The "courage" of Edward Snowden is "contagious," according to lawyer and transparency advocate Jesselyn Radack, who says that additional employees at the National Security Agency are now coming forward with what they consider objectionable practices by their employer.
In an interview with ABC News on Thursday, Raddack revealed that an influx of NSA whistleblowers, inspired by Snowden, are now knocking on the doors of her organization.
According to Radack, several more whistleblowers have approached the Government Accountability Project (GAP)—the nation's leading whistleblower protection and advocacy organization where she is the director of National Security and Human Rights—since Snowden's story broke earlier this year.
“There definitely could be more revelations in addition to those that Snowden has revealed and that are continuing to come out,” she told ABC News.
SCROLL TO CONTINUE WITH CONTENT
Support Our People-Powered Media Model Today
If you believe the survival of independent media is vital to a healthy democracy, please step forward with a donation to nonprofit Common Dreams today:
The Obama administration's "war on whistleblowers" is backfiring, said Radack.
“I think the government hopes to chill speech by employees in the national security and intelligence fields, especially those at the NSA and CIA, but the unintended consequence is [that] more and more whistleblowers are coming through the doors of the Government Accountability Project (GAP),” said Radack. “I think courage is contagious, and we see more and more people from the NSA coming through our door after Snowden made these revelations.”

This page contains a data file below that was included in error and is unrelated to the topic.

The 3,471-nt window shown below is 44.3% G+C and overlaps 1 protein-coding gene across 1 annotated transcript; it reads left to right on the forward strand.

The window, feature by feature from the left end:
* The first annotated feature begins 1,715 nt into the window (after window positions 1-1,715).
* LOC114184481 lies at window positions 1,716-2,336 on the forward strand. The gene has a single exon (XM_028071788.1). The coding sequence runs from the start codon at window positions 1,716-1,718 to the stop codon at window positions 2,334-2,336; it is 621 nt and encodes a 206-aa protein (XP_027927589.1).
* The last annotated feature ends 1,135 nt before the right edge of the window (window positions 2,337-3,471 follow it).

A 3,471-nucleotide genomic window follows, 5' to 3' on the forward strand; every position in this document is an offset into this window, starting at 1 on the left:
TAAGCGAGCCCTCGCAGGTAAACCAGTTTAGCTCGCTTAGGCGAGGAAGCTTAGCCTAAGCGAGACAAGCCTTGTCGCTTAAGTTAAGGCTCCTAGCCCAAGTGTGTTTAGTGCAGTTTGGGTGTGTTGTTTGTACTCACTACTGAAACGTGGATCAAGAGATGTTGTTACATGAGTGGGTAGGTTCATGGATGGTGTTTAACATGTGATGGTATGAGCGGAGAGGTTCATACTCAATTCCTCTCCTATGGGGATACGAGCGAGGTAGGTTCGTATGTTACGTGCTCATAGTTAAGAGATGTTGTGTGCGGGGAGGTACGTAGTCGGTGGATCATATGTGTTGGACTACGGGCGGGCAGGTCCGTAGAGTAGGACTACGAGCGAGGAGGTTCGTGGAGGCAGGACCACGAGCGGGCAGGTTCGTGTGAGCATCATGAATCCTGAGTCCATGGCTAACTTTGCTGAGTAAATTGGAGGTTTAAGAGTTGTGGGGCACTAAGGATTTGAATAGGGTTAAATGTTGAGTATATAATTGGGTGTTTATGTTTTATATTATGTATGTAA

In a letter sent from Snowden to the German government this week regarding the possibility of working with German authorities to give details about the agency's monitoring of German chancellor Angela Merkel's phone, Snowden expressed similar observations.
"I am heartened by the response to my act of political expression, in both the United States and beyond," Snowden writes. "Citizens around the world as well as high officials – including in the United States – have judged the revelation of an unaccountable system of pervasive surveillance to be a public service. These spying revelations have resulted in the proposal of many new laws and policies to address formerly concealed abuses of the public trust. The benefits to society of this growing knowledge are becoming increasingly clear at the same time claimed risks are being shown to have been mitigated."